Peposo - Wine & Spirits Magazine


Monica Bernardoni and her family run Bottega di Giovannini, a small wine bar and restaurant in the historical center of the town of Radda in Chianti. She cites local legends for the origins of this Tuscan beef stew, which say that it was invented in Impruneta, a little town a few miles south of Florence, by the fornaciai, or furnace workers, who baked the terra-cotta tiles for Brunelleschi’s famous Duomo. “They were working so much that they couldn’t stop to cook,” says Monica, “so in the morning they would put all of the ingredients in terra-cotta pots. They let them bake slowly in a corner of their furnace until it was time to eat lunch. There are many interpretations, some adding a little tomato, but the original is with wine only.” —Stephanie Johnson

Monica Bernardoni outside Bottega di Giovannini (Photo: Elisa Carucci)



    Serves 4 to 6

    • 2.2 pounds beef chuck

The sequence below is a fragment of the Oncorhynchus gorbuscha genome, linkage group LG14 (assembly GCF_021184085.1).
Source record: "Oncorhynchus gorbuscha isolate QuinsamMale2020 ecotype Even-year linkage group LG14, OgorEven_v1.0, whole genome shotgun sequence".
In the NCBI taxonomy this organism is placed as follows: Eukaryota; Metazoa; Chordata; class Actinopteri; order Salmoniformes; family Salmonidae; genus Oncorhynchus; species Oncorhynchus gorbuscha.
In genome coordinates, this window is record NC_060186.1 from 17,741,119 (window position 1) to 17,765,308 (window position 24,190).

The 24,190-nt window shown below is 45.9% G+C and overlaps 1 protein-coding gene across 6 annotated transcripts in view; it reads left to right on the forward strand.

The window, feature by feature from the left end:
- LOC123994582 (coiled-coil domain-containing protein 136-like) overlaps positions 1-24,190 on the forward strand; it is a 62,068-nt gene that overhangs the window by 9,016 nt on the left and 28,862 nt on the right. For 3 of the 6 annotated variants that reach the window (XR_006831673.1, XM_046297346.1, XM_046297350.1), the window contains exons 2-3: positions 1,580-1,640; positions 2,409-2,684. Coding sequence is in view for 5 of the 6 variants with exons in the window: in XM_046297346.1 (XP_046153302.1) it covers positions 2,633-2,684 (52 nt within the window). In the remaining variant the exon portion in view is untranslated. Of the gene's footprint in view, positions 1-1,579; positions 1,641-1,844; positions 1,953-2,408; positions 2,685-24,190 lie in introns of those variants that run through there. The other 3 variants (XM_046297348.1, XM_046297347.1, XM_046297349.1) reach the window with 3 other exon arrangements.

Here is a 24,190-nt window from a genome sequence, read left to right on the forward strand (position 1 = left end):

• 1 head of garlic, peeled
    • 1 tablespoon black peppercorns
    • 1 pinch of ground pepper
    • 1 pinch of salt
    • 1 bottle Chianti Classico


    • Cut the beef into large chunks, along the natural muscle separations where possible. Place all of the ingredients in a deep sauce pan. Be sure to pour in enough red wine to cover the beef entirely.
    • Cook on stovetop at medium-low heat for 1.5 hours. (The cooking time depends on the quantity of meat; for example, 11 pounds of meat requires about 4 hours.)
    • Keep the pot covered and cook slowly until the beef is falling apart and the red wine has reduced into a rich sauce. If the dish is still too liquid and you’re ready to eat, remove the cover to allow the sauce to reduce more quickly. Although unconventional, just before serving you can also add a spoonful or two of potato starch mixed with an equal amount of water to thicken the sauce.

    This recipe is published as part of our Regional Tasting Report on Tuscan Sangiovese.

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